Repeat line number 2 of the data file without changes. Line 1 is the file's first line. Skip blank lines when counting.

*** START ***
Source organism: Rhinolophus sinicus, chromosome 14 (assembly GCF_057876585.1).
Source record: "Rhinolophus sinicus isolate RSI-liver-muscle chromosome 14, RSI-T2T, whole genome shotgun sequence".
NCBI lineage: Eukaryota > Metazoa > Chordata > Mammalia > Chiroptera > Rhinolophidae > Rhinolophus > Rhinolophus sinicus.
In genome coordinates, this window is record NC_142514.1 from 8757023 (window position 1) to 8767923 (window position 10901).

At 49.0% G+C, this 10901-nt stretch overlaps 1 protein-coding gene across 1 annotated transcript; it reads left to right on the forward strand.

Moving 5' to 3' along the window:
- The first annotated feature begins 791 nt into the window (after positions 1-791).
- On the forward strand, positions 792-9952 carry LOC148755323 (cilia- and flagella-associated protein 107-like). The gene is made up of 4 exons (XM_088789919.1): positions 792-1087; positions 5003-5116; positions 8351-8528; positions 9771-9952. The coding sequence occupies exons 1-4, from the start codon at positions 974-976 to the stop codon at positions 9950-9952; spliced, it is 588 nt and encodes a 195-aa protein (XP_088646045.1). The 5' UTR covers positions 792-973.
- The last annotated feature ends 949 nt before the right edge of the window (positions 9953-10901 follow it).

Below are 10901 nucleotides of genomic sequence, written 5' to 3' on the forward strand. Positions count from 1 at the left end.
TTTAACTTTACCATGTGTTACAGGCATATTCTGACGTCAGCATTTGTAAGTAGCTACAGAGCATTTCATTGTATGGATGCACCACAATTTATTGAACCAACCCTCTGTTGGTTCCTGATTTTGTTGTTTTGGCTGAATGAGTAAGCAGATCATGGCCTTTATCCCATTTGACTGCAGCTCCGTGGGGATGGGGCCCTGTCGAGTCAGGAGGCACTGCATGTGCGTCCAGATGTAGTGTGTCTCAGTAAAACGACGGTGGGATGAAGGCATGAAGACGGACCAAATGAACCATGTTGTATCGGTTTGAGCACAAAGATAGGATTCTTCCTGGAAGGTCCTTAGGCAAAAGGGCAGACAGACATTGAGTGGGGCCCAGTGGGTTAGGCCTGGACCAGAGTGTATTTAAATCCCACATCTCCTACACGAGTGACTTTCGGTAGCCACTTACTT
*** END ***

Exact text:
Source record: "Rhinolophus sinicus isolate RSI-liver-muscle chromosome 14, RSI-T2T, whole genome shotgun sequence".